In the framework of the basic anatomical designs of the Cambrian Period’s newly emerged forms, Stephen Jay Gould refers to the variety they exhibit:
The sweep of anatomical variety reached a maximum right after the initial diversification of multicellular animals. The later history of life proceeded by elimination, not expansion. The current earth may hold more species than ever before, but most are iterations upon a few basic anatomical designs. (Taxonomists have described more than a half million species of beetles, but nearly all are minimally altered Xeroxes of a single ground plan.) In fact, the probable increase in number of species through time merely underscores the puzzle and paradox. Compared with the Burgess seas, today’s oceans contain many more species based upon many fewer anatomical plans.
The “elimination” to which Gould refers is the sudden appearance of phyla in the Cambrian and the gradual reduction in their numbers. This is a total contradiction of the theory of evolution’s claim that the number of phyla should increase as species increased.
To clarify this with an analogy: Wheeled vehicles, aircraft, and boats are the humans’ main means of transportation. Cars, tractors, hovercraft, and canoes are all subcategories of these. Over the years, there has been an increase in their number and variety. Yet the number of these basic categories—wheeled vehicles, boats, and aircraft—has remained fixed at three.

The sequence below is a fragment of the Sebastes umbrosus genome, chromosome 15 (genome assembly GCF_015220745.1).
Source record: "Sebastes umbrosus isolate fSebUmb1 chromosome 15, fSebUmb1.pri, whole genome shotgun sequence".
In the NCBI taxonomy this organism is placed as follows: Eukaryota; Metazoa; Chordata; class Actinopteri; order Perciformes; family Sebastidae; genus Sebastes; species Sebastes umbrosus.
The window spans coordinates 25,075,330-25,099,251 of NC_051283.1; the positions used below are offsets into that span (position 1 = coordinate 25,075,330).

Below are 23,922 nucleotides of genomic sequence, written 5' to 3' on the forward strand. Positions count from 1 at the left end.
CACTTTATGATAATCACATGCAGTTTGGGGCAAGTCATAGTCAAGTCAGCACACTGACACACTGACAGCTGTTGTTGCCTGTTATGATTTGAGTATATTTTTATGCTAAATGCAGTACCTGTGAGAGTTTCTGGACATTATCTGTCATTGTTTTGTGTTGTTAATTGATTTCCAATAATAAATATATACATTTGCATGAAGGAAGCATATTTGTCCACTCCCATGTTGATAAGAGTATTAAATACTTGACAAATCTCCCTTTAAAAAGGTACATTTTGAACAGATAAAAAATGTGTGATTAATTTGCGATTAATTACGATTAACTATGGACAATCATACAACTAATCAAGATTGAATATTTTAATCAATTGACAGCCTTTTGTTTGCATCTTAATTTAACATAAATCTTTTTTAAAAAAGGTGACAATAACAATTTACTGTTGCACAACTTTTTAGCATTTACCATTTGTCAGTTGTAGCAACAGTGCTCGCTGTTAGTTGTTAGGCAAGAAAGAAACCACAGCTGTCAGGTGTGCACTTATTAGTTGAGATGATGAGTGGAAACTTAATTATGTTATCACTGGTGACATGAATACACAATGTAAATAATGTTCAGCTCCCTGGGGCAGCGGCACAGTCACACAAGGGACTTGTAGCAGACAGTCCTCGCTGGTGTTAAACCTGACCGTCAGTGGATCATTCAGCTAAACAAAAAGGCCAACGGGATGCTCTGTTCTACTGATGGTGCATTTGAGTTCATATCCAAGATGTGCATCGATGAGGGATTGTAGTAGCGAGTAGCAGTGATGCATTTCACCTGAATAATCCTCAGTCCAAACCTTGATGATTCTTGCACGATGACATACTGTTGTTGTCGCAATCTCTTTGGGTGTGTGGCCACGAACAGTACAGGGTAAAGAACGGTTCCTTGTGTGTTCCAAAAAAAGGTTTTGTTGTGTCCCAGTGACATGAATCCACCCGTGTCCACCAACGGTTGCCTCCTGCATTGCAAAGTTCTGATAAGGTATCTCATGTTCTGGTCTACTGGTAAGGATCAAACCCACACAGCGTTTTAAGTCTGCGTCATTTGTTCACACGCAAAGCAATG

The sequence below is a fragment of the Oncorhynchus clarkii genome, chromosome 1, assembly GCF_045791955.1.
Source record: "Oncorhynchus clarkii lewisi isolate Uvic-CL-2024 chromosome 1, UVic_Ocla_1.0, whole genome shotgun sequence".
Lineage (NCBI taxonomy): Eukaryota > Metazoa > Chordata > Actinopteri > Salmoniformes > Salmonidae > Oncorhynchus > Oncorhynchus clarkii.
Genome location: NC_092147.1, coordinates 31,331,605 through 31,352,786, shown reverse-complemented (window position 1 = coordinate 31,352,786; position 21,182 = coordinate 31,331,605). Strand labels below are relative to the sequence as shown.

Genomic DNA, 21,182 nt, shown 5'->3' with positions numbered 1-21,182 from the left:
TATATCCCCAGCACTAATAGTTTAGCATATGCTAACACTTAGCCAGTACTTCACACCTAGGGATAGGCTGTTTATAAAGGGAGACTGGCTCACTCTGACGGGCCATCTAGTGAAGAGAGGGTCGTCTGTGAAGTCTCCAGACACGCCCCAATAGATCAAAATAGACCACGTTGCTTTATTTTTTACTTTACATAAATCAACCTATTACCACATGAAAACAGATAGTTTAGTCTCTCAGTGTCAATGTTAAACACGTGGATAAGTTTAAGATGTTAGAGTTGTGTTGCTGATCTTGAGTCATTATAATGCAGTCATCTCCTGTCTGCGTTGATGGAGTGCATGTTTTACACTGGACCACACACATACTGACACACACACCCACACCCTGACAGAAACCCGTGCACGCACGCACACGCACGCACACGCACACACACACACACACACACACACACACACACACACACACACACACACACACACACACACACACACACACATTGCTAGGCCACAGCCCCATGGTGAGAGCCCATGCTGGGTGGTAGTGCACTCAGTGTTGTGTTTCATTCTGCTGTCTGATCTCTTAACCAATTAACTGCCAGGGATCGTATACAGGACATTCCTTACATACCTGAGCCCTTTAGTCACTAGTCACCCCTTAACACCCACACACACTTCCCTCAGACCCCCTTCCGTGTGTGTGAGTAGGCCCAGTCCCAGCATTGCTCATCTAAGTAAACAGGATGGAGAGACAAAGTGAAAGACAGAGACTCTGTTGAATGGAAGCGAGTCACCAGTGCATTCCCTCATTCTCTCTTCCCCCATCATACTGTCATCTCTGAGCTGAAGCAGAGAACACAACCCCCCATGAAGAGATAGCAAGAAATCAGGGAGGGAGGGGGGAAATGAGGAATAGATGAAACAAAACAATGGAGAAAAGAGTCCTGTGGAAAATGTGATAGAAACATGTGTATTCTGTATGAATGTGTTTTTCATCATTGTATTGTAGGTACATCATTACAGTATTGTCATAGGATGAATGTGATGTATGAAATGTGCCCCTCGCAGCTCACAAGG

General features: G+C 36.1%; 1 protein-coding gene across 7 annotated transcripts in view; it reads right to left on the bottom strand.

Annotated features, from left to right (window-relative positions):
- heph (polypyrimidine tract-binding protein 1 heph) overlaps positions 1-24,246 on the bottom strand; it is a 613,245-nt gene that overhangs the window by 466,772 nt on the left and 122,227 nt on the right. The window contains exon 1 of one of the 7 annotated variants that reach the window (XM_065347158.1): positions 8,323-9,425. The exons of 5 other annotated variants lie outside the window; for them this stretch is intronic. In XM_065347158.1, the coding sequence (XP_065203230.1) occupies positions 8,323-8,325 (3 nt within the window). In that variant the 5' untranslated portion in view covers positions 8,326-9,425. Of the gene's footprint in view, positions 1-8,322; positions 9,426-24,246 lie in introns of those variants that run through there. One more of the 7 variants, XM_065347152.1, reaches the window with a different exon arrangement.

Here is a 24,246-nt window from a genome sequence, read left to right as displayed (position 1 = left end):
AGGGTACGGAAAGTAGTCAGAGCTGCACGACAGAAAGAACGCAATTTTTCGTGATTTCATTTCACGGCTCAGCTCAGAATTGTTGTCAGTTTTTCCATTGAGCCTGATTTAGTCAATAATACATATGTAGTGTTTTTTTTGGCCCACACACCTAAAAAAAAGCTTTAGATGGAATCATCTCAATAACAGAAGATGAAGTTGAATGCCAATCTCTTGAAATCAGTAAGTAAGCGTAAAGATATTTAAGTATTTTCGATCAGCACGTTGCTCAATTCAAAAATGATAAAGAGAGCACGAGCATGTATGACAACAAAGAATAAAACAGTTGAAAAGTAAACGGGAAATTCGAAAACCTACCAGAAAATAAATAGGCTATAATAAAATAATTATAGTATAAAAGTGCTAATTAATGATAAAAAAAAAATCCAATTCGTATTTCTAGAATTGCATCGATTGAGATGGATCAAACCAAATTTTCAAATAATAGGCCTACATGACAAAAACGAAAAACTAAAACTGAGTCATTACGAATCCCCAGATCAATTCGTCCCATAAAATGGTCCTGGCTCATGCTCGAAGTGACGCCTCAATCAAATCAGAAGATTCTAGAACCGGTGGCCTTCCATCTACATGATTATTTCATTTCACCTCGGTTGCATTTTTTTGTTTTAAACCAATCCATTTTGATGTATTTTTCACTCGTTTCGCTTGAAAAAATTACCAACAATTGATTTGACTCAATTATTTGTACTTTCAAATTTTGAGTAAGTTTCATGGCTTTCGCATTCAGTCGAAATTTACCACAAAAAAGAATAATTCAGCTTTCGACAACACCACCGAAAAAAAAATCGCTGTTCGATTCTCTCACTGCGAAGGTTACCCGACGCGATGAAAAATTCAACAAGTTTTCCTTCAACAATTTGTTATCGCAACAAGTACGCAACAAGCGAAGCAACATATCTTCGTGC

Snails, trilobites, sponges, worms, jellyfish, starfish, chambered nautiluses and sea lilies, all of which have very different characteristics, left the remains in the fossil record of their bodies 530 million years ago. So perfect and complete are these that large parts of their internal organs and even respiratory systems can be seen just as they were. Their soft tissues are so clear as to reveal their vital systems. The interesting point is that most of the creatures in these strata have structures and advanced physiological traits—eyes, gills, and circulation and excretory systems—that are almost identical to those of organisms today. These fossils in Cambrian rocks are exceedingly complex, with “skeletons for strengthening bodies and attaching muscles; shells for encasing feeding chambers … and hardened devices for rasping and cutting food items.”